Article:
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Hack Turns LG Smart Home Machines Into Spies, Researchers Show

Got a robot hoover buzzing around your home? It's time to take a look at its security, especially if its an LG device.

Hack Turns LG Smart Home Machines Into Spies, Researchers Show

Researchers from Israeli firm Check Point reported a hack of the LG SmartThinQ app that allowed them to remotely take control of the manufacturer's Hom-Bot hoover and use the video feed to spy on anything in the device's vicinity. And, the researchers said, the attack could also compromise refrigerators, ovens, dishwashers, washing machines, dryers and air conditioners — any connected thing controlled by the LG app.

Users should update to the latest version of the app (1.9.23) through Google Play, the Apple App Store or the LG SmartThinQ settings, if they haven't done so already. That will prevent the attacks, which were first disclosed to LG on July 31, before being fixed in a SmartThinQ release this September.

But the hack goes to show just how an entire home can be exposed to hackers with a simple weakness in a mobile application. The Check Point researchers showed just how the Hom-Bot, reportedly owned by more than one million users, could be forced to relay a video feed to hackers sitting in front of a PC.

Hack only needs an email address

The vulnerability lay in how the SmartThinQ app processed logins and only required the hacker with moderate skill to know the email address of the target. To understand what went wrong, a quick primer on how the app handled authentication is required. First, the user would enter their login details, which would be validated by a backend server. Second, a signature would be created based on the provided username (i.e. the email address). Third, an access token would be generated, combining information from the signature and the username. That token allowed access to the account.

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Researchers from Israeli firm Check Point reported a hack of the LG SmartThinQ app that allowed them to remotely take control of the manufacturer's Hom-Bot hoover and use the video feed to spy on anything in the device's vicinity. And, the researchers said, the attack could also compromise refrigerators, ovens, dishwashers, washing machines, dryers and air conditioners — any connected thing controlled by the LG app.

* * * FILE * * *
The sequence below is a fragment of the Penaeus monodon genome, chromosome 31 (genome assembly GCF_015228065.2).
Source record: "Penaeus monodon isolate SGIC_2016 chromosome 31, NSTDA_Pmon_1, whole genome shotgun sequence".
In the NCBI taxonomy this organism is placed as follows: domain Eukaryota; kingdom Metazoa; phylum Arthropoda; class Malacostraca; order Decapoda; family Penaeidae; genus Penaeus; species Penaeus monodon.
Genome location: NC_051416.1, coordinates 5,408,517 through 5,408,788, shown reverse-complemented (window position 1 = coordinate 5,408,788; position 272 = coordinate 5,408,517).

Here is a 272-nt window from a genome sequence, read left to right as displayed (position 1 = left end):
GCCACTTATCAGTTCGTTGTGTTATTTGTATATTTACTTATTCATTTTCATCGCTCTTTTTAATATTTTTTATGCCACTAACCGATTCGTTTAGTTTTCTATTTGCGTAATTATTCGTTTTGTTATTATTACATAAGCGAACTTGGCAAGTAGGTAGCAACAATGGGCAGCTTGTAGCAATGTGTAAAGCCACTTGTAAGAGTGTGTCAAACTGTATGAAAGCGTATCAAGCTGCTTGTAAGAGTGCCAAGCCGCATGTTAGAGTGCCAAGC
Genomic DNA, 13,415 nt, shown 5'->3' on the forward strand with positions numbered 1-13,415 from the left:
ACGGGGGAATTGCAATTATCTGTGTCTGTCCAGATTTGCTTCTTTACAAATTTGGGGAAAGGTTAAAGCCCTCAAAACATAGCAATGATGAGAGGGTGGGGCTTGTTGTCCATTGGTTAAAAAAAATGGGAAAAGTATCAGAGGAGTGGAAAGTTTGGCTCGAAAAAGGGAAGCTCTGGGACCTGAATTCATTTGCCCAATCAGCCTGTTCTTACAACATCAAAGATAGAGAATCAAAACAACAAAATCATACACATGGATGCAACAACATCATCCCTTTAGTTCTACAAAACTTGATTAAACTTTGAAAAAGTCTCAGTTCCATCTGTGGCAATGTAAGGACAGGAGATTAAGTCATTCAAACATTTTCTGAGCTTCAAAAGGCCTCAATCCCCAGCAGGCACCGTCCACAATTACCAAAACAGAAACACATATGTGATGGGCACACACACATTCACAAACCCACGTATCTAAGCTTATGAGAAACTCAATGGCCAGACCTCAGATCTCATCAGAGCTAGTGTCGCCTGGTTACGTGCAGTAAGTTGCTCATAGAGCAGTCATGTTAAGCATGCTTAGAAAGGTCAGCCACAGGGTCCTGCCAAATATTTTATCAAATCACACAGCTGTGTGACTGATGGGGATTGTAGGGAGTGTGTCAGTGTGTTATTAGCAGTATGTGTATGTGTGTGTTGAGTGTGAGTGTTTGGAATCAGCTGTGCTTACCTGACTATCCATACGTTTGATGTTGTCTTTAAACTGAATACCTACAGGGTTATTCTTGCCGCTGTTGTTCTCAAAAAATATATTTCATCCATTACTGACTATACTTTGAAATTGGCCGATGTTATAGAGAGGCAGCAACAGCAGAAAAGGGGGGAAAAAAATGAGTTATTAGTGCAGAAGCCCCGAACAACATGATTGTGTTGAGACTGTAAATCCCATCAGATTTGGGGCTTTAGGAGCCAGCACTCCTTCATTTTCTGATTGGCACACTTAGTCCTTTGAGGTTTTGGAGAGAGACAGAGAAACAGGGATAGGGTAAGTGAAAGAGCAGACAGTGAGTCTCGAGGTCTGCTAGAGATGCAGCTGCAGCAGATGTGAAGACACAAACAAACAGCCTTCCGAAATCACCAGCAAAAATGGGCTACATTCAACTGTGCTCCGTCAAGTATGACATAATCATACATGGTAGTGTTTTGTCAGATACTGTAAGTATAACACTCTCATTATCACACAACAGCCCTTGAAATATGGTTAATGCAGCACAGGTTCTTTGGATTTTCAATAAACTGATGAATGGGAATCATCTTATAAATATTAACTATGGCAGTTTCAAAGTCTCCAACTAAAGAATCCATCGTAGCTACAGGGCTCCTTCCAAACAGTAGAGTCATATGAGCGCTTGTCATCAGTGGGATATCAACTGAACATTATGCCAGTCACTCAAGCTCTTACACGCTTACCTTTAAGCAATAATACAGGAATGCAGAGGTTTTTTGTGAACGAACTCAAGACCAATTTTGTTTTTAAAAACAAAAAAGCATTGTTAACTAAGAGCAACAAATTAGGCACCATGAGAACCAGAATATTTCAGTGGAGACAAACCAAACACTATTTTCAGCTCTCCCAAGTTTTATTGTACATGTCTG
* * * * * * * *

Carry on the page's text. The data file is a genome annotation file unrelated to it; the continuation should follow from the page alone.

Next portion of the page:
Users should update to the latest version of the app (1.9.23) through Google Play, the Apple App Store or the LG SmartThinQ settings, if they haven't done so already. That will prevent the attacks, which were first disclosed to LG on July 31, before being fixed in a SmartThinQ release this September.

But the hack goes to show just how an entire home can be exposed to hackers with a simple weakness in a mobile application. The Check Point researchers showed just how the Hom-Bot, reportedly owned by more than one million users, could be forced to relay a video feed to hackers sitting in front of a PC.

Hack only needs an email address

The vulnerability lay in how the SmartThinQ app processed logins and only required the hacker with moderate skill to know the email address of the target. To understand what went wrong, a quick primer on how the app handled authentication is required. First, the user would enter their login details, which would be validated by a backend server. Second, a signature would be created based on the provided username (i.e. the email address). Third, an access token would be generated, combining information from the signature and the username. That token allowed access to the account.

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Hack Turns LG Smart Home Machines Into Spies, Researchers Show